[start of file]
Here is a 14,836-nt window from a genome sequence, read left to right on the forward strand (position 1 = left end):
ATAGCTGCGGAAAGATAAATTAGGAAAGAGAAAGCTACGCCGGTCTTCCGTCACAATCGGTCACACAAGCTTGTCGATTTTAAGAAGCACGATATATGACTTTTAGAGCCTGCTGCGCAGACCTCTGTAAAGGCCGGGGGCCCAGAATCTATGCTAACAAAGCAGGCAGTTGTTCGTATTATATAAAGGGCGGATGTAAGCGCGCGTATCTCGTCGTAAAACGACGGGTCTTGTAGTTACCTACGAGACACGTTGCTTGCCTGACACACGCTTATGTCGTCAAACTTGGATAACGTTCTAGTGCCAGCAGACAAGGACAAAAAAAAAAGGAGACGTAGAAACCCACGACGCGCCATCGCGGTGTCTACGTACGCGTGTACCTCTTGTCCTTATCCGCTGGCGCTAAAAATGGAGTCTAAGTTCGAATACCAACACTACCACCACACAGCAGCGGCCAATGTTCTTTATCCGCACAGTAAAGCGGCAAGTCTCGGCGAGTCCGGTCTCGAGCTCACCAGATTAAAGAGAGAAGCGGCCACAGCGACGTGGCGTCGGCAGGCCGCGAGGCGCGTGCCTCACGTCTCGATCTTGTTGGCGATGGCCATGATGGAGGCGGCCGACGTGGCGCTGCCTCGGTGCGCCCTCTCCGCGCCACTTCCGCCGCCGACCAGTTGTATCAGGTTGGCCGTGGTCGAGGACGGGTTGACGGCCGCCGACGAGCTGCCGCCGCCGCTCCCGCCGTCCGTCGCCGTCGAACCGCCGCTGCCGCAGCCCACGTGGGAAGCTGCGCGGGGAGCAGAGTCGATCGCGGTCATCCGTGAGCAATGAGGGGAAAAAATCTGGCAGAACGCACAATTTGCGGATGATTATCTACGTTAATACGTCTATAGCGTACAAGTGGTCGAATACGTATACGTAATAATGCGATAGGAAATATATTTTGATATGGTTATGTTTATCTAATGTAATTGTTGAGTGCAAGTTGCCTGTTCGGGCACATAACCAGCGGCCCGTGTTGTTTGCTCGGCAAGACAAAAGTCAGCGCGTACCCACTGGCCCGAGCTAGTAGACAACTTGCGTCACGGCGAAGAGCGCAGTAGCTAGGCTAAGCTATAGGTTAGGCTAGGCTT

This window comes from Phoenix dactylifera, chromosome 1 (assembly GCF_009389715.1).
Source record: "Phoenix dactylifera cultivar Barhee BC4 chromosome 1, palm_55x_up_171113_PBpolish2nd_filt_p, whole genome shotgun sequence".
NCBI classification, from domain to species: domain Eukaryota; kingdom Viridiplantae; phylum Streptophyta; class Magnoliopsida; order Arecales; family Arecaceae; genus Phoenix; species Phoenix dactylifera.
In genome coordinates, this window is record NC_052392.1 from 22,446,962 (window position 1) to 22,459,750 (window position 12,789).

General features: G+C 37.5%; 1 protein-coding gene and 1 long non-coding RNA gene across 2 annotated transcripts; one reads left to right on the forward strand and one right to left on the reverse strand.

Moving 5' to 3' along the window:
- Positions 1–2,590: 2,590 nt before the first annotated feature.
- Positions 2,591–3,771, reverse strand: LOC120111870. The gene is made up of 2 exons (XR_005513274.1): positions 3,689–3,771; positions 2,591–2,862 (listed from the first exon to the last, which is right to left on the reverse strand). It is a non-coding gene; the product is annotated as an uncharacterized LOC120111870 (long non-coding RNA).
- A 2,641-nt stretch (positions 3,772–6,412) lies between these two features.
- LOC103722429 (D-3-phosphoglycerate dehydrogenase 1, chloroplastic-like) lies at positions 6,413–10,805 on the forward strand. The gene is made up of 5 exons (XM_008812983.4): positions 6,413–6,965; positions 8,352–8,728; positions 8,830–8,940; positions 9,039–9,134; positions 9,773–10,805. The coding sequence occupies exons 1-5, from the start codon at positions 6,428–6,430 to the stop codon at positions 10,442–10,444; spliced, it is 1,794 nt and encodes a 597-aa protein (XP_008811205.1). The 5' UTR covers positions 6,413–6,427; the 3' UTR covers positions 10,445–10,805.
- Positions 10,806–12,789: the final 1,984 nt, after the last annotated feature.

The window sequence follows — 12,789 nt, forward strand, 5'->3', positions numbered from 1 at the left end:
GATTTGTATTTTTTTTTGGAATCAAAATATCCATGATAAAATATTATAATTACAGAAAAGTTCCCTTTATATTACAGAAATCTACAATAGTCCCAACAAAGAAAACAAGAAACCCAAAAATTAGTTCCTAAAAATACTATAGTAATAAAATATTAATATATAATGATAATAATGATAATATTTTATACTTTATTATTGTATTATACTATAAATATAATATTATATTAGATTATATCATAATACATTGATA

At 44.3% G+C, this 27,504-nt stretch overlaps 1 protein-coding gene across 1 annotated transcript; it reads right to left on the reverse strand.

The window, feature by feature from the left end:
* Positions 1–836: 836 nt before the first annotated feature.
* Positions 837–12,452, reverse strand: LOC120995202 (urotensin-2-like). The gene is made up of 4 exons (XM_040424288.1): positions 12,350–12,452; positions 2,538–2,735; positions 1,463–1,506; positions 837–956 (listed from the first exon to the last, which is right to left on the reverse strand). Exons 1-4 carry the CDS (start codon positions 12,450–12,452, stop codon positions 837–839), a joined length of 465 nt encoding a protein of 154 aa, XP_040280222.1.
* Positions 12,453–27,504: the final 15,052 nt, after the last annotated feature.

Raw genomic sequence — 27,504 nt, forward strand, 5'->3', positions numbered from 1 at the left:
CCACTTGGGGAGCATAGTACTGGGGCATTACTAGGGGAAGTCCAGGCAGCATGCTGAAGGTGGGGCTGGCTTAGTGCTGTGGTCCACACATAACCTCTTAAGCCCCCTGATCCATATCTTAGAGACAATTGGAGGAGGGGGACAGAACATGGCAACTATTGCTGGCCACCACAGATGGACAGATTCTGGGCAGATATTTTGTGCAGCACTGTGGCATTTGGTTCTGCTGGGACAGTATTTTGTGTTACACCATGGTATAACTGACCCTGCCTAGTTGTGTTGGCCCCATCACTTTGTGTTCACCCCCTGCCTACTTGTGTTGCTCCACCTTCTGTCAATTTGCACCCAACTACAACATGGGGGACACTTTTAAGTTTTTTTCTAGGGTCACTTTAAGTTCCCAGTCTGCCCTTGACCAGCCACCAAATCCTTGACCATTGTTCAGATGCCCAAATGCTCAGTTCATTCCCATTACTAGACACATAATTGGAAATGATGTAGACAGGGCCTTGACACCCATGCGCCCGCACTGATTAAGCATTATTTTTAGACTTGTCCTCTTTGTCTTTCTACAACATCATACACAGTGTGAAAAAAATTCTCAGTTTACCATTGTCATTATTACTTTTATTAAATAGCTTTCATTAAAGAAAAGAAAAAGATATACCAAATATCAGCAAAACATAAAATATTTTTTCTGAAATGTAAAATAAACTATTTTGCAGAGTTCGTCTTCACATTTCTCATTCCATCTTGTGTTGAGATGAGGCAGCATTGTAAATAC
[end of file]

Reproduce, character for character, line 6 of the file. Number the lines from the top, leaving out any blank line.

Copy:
In genome coordinates, this window is record NC_052392.1 from 22,446,962 (window position 1) to 22,459,750 (window position 12,789).